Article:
Posted on:
Categories: PowerShell;SharePoint
Description:
Lately it has become the norm for us to provision SharePoint structures using CSOM-oriented PowerShell scripts. This provides good agility because the provisioning can be run from pretty-much any machine against remote farms, both on-premise and in the cloud.

There are plenty of PowerShell-CSOM examples posted around the web, but I'm starting to wonder whether we should rather take a REST-oriented approach, and I don't see much being said about that.

PowerShell-CSOM, although liberating, is still dependent on the SharePoint Client runtime being installed and kept up-to-date locallyJust as there is a strong case for app development to shift to JQuery-and-REST, one can also make a case to shift our PowerShell provisioning scripts to REST. For one thing, doing so means our code will be more portable amongst technologies. We might choose, for example, to rip out some provisioning code from a PowerShell-REST script and transpose it into JQuery-REST so that users can self-provision things. We could, of course, transpose ​into any technology that has the HTTP capabilities.

I'm not yet decided on whether relinquishing the CSOM encapsulation layer ​will prove good or bad, but I do plan to favour REST for the next while and see where it takes us.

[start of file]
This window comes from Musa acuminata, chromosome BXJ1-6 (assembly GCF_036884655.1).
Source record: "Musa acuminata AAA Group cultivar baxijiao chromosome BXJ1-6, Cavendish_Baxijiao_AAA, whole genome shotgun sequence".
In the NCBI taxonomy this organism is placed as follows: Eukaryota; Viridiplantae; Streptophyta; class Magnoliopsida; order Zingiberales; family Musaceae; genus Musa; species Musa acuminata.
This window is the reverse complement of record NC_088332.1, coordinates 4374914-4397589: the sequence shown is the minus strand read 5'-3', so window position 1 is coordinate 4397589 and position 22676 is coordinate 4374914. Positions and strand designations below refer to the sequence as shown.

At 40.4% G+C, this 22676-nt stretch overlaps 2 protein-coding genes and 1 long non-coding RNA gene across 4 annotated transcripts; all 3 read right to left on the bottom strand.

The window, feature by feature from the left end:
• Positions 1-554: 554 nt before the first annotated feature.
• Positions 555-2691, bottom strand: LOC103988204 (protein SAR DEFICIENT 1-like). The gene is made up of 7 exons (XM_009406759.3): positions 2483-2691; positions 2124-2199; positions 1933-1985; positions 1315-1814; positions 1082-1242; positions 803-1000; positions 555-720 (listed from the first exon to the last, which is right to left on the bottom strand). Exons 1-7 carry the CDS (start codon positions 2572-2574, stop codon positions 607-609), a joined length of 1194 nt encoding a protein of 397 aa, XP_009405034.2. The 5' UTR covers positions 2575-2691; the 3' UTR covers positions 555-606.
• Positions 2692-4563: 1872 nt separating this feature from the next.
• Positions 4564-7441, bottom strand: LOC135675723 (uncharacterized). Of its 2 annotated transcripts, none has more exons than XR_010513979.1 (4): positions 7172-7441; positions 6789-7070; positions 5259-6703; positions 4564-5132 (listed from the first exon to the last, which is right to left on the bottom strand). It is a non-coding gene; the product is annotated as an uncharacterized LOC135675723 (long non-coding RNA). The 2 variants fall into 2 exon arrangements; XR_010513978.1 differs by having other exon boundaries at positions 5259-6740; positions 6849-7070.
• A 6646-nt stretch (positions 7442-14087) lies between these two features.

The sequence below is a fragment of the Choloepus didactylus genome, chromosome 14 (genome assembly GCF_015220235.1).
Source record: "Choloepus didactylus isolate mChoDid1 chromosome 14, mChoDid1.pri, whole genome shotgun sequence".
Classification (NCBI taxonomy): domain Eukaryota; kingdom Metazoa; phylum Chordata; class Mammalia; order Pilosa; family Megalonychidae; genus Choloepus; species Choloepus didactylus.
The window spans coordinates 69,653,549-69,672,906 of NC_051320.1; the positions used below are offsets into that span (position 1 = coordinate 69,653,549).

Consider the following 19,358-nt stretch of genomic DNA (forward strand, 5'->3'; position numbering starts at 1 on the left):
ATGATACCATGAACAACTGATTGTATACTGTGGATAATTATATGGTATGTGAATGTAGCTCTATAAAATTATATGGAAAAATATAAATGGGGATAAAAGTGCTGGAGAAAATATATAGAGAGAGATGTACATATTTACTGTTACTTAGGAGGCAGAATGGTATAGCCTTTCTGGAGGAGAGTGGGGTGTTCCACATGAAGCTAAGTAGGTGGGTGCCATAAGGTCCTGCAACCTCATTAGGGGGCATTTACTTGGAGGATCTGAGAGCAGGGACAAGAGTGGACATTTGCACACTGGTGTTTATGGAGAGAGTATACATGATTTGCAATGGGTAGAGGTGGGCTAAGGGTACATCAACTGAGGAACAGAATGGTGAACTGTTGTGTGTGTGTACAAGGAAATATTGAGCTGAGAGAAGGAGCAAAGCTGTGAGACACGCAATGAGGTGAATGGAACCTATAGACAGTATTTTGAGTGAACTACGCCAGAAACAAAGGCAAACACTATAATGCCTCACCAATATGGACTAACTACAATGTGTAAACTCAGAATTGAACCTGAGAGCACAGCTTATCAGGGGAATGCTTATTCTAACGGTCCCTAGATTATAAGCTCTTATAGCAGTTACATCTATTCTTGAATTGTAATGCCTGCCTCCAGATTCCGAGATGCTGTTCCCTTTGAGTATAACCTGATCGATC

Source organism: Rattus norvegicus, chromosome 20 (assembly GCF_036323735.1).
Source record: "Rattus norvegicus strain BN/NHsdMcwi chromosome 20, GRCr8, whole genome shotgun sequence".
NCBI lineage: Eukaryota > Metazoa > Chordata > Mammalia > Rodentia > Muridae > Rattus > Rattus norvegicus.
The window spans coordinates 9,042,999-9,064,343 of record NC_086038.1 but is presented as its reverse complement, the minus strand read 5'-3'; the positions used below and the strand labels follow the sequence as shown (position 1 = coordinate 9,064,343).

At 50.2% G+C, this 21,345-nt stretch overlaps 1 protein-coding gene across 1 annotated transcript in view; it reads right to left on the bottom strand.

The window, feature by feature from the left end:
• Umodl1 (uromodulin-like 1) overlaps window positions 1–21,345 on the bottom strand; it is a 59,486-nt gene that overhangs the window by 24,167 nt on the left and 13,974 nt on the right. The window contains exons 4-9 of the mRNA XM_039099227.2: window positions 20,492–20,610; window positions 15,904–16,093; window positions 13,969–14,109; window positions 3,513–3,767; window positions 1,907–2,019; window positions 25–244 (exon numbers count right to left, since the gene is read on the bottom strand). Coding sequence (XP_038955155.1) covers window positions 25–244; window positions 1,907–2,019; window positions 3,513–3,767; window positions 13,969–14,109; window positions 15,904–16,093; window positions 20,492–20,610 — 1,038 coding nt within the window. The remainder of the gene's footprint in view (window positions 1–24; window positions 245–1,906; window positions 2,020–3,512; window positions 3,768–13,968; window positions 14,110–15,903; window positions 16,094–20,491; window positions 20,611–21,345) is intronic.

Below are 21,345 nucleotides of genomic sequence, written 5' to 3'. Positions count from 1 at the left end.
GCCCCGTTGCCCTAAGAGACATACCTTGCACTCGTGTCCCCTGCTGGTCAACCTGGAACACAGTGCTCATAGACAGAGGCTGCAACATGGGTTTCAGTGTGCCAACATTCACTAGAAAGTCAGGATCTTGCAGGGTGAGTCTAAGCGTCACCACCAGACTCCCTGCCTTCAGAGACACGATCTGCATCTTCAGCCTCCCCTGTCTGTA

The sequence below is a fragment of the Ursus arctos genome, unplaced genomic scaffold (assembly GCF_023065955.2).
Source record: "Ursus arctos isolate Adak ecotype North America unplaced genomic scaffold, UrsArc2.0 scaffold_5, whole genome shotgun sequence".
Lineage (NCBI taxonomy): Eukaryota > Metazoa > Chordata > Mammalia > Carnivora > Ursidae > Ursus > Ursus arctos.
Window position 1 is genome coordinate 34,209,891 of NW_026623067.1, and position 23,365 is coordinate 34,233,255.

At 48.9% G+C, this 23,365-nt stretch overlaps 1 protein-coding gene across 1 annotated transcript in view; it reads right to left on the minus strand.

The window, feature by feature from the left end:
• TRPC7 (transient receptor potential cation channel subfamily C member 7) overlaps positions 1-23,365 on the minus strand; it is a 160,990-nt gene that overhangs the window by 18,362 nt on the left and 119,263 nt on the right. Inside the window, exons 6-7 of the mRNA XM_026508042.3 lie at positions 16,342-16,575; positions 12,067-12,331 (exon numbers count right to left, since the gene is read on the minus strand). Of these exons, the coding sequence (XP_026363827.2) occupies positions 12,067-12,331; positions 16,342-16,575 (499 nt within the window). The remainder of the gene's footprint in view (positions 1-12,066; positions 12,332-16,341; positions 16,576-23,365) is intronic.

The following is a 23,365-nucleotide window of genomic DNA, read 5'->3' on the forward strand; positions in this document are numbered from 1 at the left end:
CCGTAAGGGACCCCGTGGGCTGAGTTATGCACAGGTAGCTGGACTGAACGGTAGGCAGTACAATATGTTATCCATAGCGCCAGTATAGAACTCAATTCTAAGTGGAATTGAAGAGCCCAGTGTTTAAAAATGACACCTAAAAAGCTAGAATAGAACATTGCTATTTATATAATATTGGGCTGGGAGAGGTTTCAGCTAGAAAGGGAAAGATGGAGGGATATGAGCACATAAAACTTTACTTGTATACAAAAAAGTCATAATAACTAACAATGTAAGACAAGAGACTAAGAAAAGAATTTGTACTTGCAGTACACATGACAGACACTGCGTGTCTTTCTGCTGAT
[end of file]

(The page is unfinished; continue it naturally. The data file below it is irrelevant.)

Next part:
Here is a bare-bones pure REST example using PowerShell 3's Invoke-RestMethod. Some examples that use REST do so via SharePoint DLLs, which seems pointless. Let's abandon local SharePoint dependencies and go pure HTTP.  

The sample creates a view in the specified list. It was written for use in an on-premise enviroment.
param
(
    [Parameter(Mandatory = $true)][string]$url,
    [Parameter(Mandatory = $true)][string]$listTitle
)

$cred = Get-Credential

# Get form digest (required for POST operations)

$digestUrl = "{0}/_api/contextinfo" -f $url
$response = Invoke-RestMethod -Uri $digestUrl -Method POST  -Credential $cred
$formDigestVal = $([XML] $response).GetContextWebInformation.FormDigestValue

# Create the new view

$dataUrl = "{0}/_api/lists/getByTitle('{1}')/Views" -f $url, $listTitle

$headers = @{ "X-RequestDigest" = $formDigestVal }

$contentTypeHeader = "application/json;odata=verbose"

$body = @{
    __metadata = @{ type = "SP​.View" };
    Title = "A test view";
}

$jsonBody = ConvertTo-Json $body -Compress

Invoke-RestMethod -Uri $dataUrl -Method Post -Credential $cred -Headers $headers -Body $jsonBody.ToString() -ContentType $contentTypeHeader
MSDN​ has some good documentation on the properties and methods available via REST, including which properties​ are writeable.